St. Louis Cardinals Photo Day

White Sox may be targeting Cards outfielder Colby Rasmus

2 Comments

Cardinals manager Tony La Russa and young center fielder Colby Rasmus had a well-chronicled falling out in the middle of the 2010 season.  Rasmus felt like he wasn’t being treated as an everyday player, La Russa didn’t like that a young player was being so vocal.  Etcetera.

It got ugly at one point, apparently, and the 24-year-old Rasmus requested a trade to another organization while the Cards were playing a series at Chicago’s Wrigley Field in late July.  The two have since mended their relationship and appear likely to return together for another season in St. Louis, but that won’t stop rumors linking the ultra-talented Rasmus to other clubs.

Joe Cowley of the Chicago Sun-Times heard from a scout Friday that White Sox GM Kenny Williams has “targeted” Rasmus and is willing to deal Carlos Quentin in a package for him.  The scout said that the Cardinals have expressed interest in Quentin, or have at least scouted him, and that “this might have been something that was already talked about.”

The rumor seems legitimate enough, but this whole report serves as a giant Exhibit A as to why Rasmus won’t be leaving St. Louis this winter.  Quentin has a decent power bat, but he is four years older than the Cards center fielder, not nearly as talented defensively and entering his second year of arbitration eligibility.

Rasmus batted .276/.361/.498 with 23 homers, 66 RBI and 12 stolen bases in only 464 at-bats this past season and is under team control through 2014.  For the Cards to move the youngster, they’ll have to be blown away by an offer.  Quentin and a couple of throw-in prospects will not get the job done.

Carlos Ruiz leaves a goodbye note for the Phillies

CLEARWATER, FL - FEBRUARY 26:  Carlos Ruiz #51 of the Philadelphia Phillies poses for a portrait on February 26, 2016 at Bright House Field in Clearwater, Florida.  (Photo by Elsa/Getty Images)
Leave a comment

And then there was one. One player from the 2008 World Series champs, that is. Ryan Howard likely isn’t going anywhere so he’ll be the last one to turn the lights off, but today Carlo Ruiz bid adieu to the Phillies following his trade to Los Angeles.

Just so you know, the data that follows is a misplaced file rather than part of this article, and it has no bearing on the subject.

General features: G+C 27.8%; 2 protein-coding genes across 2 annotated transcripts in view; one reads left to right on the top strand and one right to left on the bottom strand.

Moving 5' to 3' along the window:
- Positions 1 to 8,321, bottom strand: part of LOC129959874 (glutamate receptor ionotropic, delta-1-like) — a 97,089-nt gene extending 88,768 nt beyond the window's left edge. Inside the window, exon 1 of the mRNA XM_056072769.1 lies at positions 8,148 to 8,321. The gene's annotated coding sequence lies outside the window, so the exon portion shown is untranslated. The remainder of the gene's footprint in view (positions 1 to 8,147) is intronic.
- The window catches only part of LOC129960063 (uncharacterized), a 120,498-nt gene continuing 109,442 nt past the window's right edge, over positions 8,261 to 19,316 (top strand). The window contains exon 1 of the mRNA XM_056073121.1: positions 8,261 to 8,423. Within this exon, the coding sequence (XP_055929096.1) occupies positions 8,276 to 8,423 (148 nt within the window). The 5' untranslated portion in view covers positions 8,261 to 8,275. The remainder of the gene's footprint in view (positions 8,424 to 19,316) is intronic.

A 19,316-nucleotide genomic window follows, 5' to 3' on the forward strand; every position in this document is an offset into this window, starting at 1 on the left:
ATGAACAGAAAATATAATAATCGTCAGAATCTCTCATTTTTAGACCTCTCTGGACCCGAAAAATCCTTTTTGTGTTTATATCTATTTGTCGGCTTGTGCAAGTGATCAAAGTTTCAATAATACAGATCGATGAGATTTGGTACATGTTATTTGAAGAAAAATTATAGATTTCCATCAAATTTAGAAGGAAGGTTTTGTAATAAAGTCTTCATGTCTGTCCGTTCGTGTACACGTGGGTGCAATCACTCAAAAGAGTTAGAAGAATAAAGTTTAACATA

Lost in all of the emotions the Dodgers are reported to be feeling about A.J. Ellis leaving is the fact that Ruiz was one of the most beloved Phillies players ever, by both his teammates and their fans. Yesterday Roy Halladay penned a heartfelt goodbye to Ruiz, suggesting that he was every bit as essential to his and the Phillies’ success as Ellis has been to Clayton Kershaw (and in pure baseball production, obviously, quite more).

Today Chooch left a message for his now former teammates:

A far-fetched sounding drug test scam

NES TSIONA, ISRAEL - JANUARY 22:  A laboratory technician checks human blood samples before placing the glass tubes on an automated testing line at the Maccabi Health Services HMO central laboratory January 22, 2006 in Nes Tsiona which is located in central Israel. The laboratory, which operates a fully automated system complete with advanced robotics, can test more than 50,000 blood samples a day. The lab is considered one of the most modern of its kind in the western world.  (Photo by David Silverman/Getty Images)
Getty Images
9 Comments

Kevin Draper at Deadspin is passing along a story — and that’s not me editorializing; he’s admitting that it’s unconfirmed gossip at the moment — about a major league player paying a teammate $2.5 million to take the fall for him on a drug test. The story came via a tip from someone who, apparently, had a conversation about the drug test scam with a college baseball player who knew the players allegedly involved in the scam.

Here is how the conversation was recounted:

College Baseball Player: [MLB player’s star teammate] paid him to take his blood test. $2.5 million dollars.

Bar Patron: How does that even work?

College Baseball Player: [MLB player] and [MLB player’s star teammate] were getting tested the same day. They traded samples.

Deadspin says that the story is “probably bulls**t” but that some preliminary investigating they’ve done doesn’t disprove it and, to some extent corroborates it. How it’s been supported or not is left unclear and Deadspin couches all of this in a request for more information if anyone has any. Which, OK, fine.

I’ll offer that, on the surface, this seems like a bit more than mere “bulls**t.” It sounds structurally impossible. If it’s a blood test for HGH as the excerpt suggests, the samples are tested back in the lab to make sure they match up with previous samples. Meaning: the lab processing the sample knows if it’s your blood or not. If it’s a urine test, as Deadspin thinks it may have been, I’m not sure how samples could be switched given that urine tests are directly observed by testing officials. Yes, they watch you pee. They’d likely prevent you from peeing right next to your bro teammate, but even if you did, they’d see you exchange little plastic containers of urine with him.

I’m not going to say that this is 100% bull because we can’t really know for sure, but the scenario as described sounds highly unlikely, approaching the impossible. If someone had a story about bribing a sample taker with $2.5 million well, hey, maybe we’re getting somewhere, because that would get you over some procedural hurdles. For now, though, this all sounds like someone passing along a tall tale.

If it is true? Hoo boy, that’d be fun. At least for people like me who write about this stuff.